This paper examines how parents’ sense of community and community engagement have important outcomes for their children’s well-being.
Drawing from the Social Organization Theory of Action and Change (SOAC), this analysis of 223 military families, including active duty (AD) military and civilian partners, examines how parents' sense of community and community engagement (two elements of community connections) are associated with their own resilient coping, and ultimately with important outcomes capturing their adolescent offspring's individual well-being (depression, anxiety, and self-efficacy) and family well-being (family functioning and parenting quality). The roles of child gender and military context were also examined. Parents with stronger community connections, including greater sense of community and community engagement, reported more resilient coping when faced with adversity. The resilient coping of mothers, in turn, was particularly significant for more positive youth outcomes, when compared to that of fathers. While gender and military context were associated with individual and family well-being, analyses of model invariance indicated that the model fit similarly for male and female adolescents and those experiencing high and low levels of military transitions. Indirect effects were also examined. These findings illuminate malleable dimensions of both community life and family life, primarily showing that community contexts matter for multiple family members.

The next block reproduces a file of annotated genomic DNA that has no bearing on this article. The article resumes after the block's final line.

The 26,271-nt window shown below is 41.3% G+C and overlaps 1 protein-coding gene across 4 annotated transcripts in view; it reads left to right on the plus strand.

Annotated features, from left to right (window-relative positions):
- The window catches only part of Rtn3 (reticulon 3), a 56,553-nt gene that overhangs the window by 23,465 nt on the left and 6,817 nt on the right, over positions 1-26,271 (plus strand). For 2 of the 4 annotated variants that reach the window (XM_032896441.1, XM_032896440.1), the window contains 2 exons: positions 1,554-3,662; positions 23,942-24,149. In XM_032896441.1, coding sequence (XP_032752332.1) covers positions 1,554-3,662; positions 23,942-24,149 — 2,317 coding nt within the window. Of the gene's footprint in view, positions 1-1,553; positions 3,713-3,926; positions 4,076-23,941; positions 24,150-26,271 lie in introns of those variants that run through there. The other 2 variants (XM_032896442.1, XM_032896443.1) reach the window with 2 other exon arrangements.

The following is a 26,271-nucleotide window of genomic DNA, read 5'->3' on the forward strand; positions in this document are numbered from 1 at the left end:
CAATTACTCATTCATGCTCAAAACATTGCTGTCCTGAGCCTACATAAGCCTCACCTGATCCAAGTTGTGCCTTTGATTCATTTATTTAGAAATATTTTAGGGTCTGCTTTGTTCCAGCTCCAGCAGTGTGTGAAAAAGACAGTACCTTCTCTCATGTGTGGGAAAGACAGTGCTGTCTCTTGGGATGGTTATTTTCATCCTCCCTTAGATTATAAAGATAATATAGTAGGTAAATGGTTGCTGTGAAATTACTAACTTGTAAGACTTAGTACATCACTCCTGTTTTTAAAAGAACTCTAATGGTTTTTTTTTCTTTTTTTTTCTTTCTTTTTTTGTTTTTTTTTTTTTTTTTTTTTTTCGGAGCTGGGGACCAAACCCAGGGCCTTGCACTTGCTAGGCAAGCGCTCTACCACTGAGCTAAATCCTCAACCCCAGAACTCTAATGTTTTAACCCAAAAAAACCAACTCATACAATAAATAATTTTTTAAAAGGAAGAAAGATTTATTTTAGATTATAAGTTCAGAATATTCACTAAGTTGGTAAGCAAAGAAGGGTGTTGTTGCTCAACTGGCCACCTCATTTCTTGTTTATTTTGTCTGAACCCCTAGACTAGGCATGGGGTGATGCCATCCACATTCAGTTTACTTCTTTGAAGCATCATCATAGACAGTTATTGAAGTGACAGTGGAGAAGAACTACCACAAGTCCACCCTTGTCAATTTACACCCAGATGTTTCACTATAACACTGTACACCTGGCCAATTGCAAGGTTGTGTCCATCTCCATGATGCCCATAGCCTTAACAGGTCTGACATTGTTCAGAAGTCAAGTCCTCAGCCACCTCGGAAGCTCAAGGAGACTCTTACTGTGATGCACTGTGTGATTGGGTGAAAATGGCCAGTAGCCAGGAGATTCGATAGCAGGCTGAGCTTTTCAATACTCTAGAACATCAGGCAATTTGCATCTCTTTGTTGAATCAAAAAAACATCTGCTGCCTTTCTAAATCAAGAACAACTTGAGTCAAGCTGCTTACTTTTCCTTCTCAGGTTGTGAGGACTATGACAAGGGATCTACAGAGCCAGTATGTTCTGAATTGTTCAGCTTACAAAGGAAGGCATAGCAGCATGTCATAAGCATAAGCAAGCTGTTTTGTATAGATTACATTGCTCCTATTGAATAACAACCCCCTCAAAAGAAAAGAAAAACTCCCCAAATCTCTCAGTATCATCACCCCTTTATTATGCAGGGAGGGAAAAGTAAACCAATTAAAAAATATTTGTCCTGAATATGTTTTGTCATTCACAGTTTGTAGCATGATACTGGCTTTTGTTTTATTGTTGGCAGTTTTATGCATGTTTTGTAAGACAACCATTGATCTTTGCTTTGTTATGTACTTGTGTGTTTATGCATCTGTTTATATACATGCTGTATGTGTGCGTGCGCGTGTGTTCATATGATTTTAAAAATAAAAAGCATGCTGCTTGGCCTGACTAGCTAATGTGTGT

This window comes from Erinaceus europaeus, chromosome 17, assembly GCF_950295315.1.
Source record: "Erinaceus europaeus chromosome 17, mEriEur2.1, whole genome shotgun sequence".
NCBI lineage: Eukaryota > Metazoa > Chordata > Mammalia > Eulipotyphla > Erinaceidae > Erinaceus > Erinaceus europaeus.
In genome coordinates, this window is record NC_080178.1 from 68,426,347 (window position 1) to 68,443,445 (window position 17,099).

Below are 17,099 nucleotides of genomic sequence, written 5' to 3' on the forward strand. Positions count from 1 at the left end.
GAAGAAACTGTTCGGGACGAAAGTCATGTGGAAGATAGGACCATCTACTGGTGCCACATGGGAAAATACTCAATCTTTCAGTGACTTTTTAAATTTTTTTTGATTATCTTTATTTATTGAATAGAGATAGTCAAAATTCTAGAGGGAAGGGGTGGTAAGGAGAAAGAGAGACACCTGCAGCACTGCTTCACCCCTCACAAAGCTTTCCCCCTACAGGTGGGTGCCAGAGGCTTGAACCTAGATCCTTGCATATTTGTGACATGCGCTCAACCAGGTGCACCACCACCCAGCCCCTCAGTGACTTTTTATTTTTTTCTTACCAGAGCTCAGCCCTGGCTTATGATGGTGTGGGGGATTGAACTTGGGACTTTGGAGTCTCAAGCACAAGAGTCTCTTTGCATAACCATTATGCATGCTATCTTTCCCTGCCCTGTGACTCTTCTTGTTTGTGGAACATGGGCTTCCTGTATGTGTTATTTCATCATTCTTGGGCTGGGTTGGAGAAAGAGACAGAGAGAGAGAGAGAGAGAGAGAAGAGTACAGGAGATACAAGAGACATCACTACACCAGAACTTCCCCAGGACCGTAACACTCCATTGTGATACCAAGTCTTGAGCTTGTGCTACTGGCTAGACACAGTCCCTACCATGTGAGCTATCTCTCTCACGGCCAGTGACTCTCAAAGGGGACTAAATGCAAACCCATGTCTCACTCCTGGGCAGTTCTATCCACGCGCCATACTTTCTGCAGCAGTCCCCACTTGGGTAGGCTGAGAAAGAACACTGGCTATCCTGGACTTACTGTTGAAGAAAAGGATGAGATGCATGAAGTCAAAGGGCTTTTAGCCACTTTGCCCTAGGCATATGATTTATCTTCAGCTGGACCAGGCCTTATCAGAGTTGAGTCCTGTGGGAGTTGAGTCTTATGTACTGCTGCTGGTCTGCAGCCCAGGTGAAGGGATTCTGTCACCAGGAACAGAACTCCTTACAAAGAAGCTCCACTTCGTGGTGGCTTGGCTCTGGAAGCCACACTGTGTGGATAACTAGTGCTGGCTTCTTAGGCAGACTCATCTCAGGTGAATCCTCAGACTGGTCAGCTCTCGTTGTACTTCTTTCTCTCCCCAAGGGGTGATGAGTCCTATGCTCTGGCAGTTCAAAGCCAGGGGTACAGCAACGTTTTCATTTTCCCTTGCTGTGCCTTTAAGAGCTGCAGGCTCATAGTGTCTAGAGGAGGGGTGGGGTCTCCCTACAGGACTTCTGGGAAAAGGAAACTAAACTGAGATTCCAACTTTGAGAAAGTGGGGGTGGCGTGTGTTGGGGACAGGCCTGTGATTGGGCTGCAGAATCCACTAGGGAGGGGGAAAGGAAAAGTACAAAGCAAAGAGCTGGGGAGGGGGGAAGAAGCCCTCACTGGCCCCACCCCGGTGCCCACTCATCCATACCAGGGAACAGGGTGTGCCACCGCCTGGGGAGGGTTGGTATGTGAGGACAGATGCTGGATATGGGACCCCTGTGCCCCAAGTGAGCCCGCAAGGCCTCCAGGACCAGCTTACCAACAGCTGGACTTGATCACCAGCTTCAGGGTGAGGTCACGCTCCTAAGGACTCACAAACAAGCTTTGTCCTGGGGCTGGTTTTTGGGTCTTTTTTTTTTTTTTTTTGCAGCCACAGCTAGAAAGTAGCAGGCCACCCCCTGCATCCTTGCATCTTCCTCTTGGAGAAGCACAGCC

O'Neal, Catherine Walker ; Mallette, Jacquelyn K. ; Mancini, Jay A. (2018). The importance of parents' community connections for adolescent well-being : an examination of military families. American Journal of Community Psychology. Vol: 61 (1-2), p. 204-17.